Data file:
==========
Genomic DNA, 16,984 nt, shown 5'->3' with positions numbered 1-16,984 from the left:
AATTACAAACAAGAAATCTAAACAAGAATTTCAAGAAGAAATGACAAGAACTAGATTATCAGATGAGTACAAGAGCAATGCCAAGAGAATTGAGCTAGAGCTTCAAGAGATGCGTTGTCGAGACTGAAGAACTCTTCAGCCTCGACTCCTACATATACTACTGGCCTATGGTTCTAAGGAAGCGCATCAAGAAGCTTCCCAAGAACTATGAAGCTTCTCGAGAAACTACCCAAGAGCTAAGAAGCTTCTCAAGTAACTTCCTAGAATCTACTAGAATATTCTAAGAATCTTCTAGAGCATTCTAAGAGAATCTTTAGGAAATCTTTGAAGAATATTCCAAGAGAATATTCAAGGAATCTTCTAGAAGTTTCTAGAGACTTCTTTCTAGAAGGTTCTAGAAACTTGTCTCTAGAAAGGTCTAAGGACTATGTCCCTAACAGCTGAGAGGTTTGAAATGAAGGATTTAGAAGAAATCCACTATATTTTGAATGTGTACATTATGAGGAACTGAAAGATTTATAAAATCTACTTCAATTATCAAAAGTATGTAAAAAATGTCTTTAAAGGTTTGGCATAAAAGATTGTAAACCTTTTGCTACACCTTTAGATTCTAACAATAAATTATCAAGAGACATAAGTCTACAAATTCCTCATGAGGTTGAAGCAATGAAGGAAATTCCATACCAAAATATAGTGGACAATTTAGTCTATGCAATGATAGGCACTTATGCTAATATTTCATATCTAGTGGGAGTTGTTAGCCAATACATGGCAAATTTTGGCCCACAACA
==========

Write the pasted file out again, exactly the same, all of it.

Genomic DNA, 16,984 nt, shown 5'->3' with positions numbered 1-16,984 from the left:
AATTACAAACAAGAAATCTAAACAAGAATTTCAAGAAGAAATGACAAGAACTAGATTATCAGATGAGTACAAGAGCAATGCCAAGAGAATTGAGCTAGAGCTTCAAGAGATGCGTTGTCGAGACTGAAGAACTCTTCAGCCTCGACTCCTACATATACTACTGGCCTATGGTTCTAAGGAAGCGCATCAAGAAGCTTCCCAAGAACTATGAAGCTTCTCGAGAAACTACCCAAGAGCTAAGAAGCTTCTCAAGTAACTTCCTAGAATCTACTAGAATATTCTAAGAATCTTCTAGAGCATTCTAAGAGAATCTTTAGGAAATCTTTGAAGAATATTCCAAGAGAATATTCAAGGAATCTTCTAGAAGTTTCTAGAGACTTCTTTCTAGAAGGTTCTAGAAACTTGTCTCTAGAAAGGTCTAAGGACTATGTCCCTAACAGCTGAGAGGTTTGAAATGAAGGATTTAGAAGAAATCCACTATATTTTGAATGTGTACATTATGAGGAACTGAAAGATTTATAAAATCTACTTCAATTATCAAAAGTATGTAAAAAATGTCTTTAAAGGTTTGGCATAAAAGATTGTAAACCTTTTGCTACACCTTTAGATTCTAACAATAAATTATCAAGAGACATAAGTCTACAAATTCCTCATGAGGTTGAAGCAATGAAGGAAATTCCATACCAAAATATAGTGGACAATTTAGTCTATGCAATGATAGGCACTTATGCTAATATTTCATATCTAGTGGGAGTTGTTAGCCAATACATGGCAAATTTTGGCCCACAACA